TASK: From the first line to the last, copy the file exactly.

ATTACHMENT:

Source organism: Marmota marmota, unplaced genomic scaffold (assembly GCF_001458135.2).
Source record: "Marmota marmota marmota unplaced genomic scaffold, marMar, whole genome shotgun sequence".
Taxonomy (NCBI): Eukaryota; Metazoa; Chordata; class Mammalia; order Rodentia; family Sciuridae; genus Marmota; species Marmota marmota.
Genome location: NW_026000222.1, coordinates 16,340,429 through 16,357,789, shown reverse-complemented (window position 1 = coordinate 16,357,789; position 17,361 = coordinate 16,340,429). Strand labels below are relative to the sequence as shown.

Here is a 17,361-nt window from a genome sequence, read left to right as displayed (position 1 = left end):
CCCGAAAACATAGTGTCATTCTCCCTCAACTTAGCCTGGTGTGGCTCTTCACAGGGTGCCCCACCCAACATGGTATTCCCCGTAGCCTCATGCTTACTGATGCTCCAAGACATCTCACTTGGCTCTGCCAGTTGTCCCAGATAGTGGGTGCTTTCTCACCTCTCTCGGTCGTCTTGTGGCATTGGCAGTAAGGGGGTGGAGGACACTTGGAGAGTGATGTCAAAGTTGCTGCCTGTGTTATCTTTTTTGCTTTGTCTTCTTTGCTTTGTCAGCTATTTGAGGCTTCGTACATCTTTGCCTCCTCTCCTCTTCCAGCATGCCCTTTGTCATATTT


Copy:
Source organism: Marmota marmota, unplaced genomic scaffold (assembly GCF_001458135.2).
Source record: "Marmota marmota marmota unplaced genomic scaffold, marMar, whole genome shotgun sequence".
Taxonomy (NCBI): Eukaryota; Metazoa; Chordata; class Mammalia; order Rodentia; family Sciuridae; genus Marmota; species Marmota marmota.
Genome location: NW_026000222.1, coordinates 16,340,429 through 16,357,789, shown reverse-complemented (window position 1 = coordinate 16,357,789; position 17,361 = coordinate 16,340,429). Strand labels below are relative to the sequence as shown.

Here is a 17,361-nt window from a genome sequence, read left to right as displayed (position 1 = left end):
CCCGAAAACATAGTGTCATTCTCCCTCAACTTAGCCTGGTGTGGCTCTTCACAGGGTGCCCCACCCAACATGGTATTCCCCGTAGCCTCATGCTTACTGATGCTCCAAGACATCTCACTTGGCTCTGCCAGTTGTCCCAGATAGTGGGTGCTTTCTCACCTCTCTCGGTCGTCTTGTGGCATTGGCAGTAAGGGGGTGGAGGACACTTGGAGAGTGATGTCAAAGTTGCTGCCTGTGTTATCTTTTTTGCTTTGTCTTCTTTGCTTTGTCAGCTATTTGAGGCTTCGTACATCTTTGCCTCCTCTCCTCTTCCAGCATGCCCTTTGTCATATTT